We are a group active in structural biology and (a bit) in protein design. We use solution nuclear magnetic resonance (NMR) as our principal technique and focus on proteins. We apply other biophysical methods to the study of proteins or protein-ligand interactions such as isothermal titration calorimetry (ITC), circular dicroism (CD), microscale thermoresis (MST) or fluorescence depolarization (FD). We usually produce the proteins by ourself, and hence we have a full equipped biochemistry lab.

The graphics below will give you an impression of the breath of our research. You will find more detailed descriptions and the relevant references on our group webpages.



Structural Characterization of Fragments from G-protein Coupled Receptors (GPCR)

G-protein coupled receptors (GPCRs) are membrane proteins that are highly dynamical and the targets of many pharmaceutical drugs. GPCRs occupy multiple conformations even in the apo state. Binding of a ligand changes the equilibrium of these states, and therefore the resulting receptor response. We use solution NMR to analyze the dynamical aspects of these conformational landscapes.


Our interests are focused on the methyl dynamics of a thermostabilized α1B adrenergic receptor. We produce perdeuterated receptor mutants that remain active in E. coli. Through solution NMR we observe the methyl groups of the isoleucine, leucine and valine side chains. With these methyl probes we aim to elucidate the molecular dynamics of the α1B adrenergic receptor.


Key references

  • M. Schuster, M. DeLuigi, M. Pantic, S. Vacca, C. Baumann, M. D. Scott, A. Plückthun and O. Zerbe: Optimizing the a1B-Adrenergic Receptor for Solution NMR Studies (2020) BBA Biomembranes, 1862, 183354.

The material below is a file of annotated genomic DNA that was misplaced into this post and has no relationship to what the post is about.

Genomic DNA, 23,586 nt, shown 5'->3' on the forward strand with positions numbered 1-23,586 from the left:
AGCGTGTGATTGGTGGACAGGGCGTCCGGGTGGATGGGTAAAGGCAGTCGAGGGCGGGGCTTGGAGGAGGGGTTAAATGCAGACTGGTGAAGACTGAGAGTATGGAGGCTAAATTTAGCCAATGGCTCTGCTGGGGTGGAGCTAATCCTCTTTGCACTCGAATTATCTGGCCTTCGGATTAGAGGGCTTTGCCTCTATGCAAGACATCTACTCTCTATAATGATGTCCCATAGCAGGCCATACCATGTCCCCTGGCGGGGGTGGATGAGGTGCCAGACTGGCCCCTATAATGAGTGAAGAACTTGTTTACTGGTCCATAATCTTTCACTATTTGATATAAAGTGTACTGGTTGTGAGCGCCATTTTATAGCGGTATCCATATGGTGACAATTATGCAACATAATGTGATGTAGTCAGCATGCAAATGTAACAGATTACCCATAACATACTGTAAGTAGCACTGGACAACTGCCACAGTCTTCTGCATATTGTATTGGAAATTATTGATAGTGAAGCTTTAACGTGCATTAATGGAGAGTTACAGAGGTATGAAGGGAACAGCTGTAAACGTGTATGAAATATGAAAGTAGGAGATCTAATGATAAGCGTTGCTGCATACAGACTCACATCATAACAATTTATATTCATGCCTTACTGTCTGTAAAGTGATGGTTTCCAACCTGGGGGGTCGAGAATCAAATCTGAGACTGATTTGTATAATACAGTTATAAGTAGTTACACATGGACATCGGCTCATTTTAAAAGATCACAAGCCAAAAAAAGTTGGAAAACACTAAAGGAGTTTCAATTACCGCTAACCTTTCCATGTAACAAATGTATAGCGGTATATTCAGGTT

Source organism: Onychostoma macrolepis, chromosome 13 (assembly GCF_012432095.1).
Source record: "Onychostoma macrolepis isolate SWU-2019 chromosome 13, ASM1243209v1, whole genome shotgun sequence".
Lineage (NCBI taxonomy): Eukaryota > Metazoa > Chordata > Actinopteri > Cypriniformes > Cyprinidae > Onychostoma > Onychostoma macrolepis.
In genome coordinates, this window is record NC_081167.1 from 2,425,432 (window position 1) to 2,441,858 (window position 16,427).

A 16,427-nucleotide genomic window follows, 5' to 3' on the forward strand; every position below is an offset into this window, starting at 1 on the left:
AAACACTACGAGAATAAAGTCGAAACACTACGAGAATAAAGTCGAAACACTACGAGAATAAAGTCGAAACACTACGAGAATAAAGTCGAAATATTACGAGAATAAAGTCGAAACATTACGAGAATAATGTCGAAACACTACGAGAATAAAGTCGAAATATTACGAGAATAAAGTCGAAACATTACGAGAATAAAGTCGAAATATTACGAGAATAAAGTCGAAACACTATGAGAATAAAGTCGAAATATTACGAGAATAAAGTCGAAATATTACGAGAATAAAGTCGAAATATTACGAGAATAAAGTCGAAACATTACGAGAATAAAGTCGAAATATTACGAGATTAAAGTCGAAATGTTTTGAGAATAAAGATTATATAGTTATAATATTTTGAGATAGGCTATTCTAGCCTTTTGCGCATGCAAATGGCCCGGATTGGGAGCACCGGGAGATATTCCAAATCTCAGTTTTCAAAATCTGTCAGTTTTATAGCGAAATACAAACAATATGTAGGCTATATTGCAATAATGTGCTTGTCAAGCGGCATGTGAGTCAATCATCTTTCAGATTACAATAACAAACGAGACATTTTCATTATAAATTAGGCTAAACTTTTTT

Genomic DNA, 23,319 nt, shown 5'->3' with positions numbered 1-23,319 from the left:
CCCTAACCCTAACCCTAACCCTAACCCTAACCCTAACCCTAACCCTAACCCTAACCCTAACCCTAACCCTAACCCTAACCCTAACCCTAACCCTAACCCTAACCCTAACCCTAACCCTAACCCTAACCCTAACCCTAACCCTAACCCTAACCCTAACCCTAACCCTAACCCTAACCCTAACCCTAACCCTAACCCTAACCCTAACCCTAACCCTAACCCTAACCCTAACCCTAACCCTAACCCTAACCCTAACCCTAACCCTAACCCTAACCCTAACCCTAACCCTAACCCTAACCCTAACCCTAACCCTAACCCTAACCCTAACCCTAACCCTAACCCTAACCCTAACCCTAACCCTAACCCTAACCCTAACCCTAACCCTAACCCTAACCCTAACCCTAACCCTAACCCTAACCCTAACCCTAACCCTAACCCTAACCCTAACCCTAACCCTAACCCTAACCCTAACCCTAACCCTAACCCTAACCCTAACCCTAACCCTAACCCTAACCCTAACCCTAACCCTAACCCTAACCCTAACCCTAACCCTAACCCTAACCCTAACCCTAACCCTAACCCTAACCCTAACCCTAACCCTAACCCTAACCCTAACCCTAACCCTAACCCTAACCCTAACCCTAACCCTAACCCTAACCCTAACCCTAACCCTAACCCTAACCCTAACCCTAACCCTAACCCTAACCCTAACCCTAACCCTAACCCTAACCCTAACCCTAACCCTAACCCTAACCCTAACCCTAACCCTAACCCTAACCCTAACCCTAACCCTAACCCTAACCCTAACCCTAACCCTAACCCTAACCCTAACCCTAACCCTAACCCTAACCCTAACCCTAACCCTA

• L. Kooijman, P. Ansorge, M. Schuster, C. Baumann, F. Löhr, S. Jurt, P. Güntert and O. Zerbe: NMR Backbone and methyl assignment of bacteriorhodopsin incorporated into nanodiscs (2020) J. Biomol. NMR74, 45-60.

  • L. Kooijman, M. Schuster, C. Baumann, S. Jurt, F. Löhr, B. Fürtig, P. Güntert and O. Zerbe,  Dynamics of Bacteriorhodopsin in the Dark-Adapted  State from Solution NMR, Angew. Chem. Int. Ed., DOI:10.1002/anie.202004393.



Development of Novel Antibiotics

With the rise of multi-resistant bacteria, the need for novel antibiotics is increasingly urgent.  Lipopolysaccharide (LPS) is a hallmark antigen that coats the cell surface of most Gram-negative bacteria. The LPS transport (Lpt) machinery, which transports LPS across the periplasm to the outer membrane, is a novel target for a new class of antibiotics.


Thanatin, a natural antimicrobial peptide, disrupts the binding interfaces of Lpt proteins, ultimately functioning as a bactericidal agent. In collaboration with Polyphor, we are interested in the characterization of thanatin-like drug candidates using solution NMR and biophysical methods to determine their pharmacological properties.


Key references

  • S. U. Vetterli, K. Zerbe, M. Müller, M. Urfer, M. Mondal, S.-Y. Wang, K. Moehle, O. Zerbe, A. Vitale, G. Pessi, L. Eberl, B. Wollscheid and J. A. Robinson: Thanatin Targets the Inter-Membrane Protein Bridge Required for Lipopolysaccharide Transport in Escherichia coli (2018) Science Advances, 4, eaau2634.

  • K. Moehle, H. Kocherla, B. Bacsa, S. Jurt, K. Zerbe, J. A. Robinson, O.Zerbe: Solution structure and dynamics of LptE from Pseudomonas aeruginosa, Biochemistry, 55 (2016), 2936-2943.

Structure and Metal-Binding of Metallothioneins

Metallothioneins are small proteins that bind and trap heavy metal ions, which protects cells from toxic metals and helps with regulating essential ones. Most of these proteins form two domains, each being able to coordinate three or four divalent metal ions by nine or eleven cysteine residues.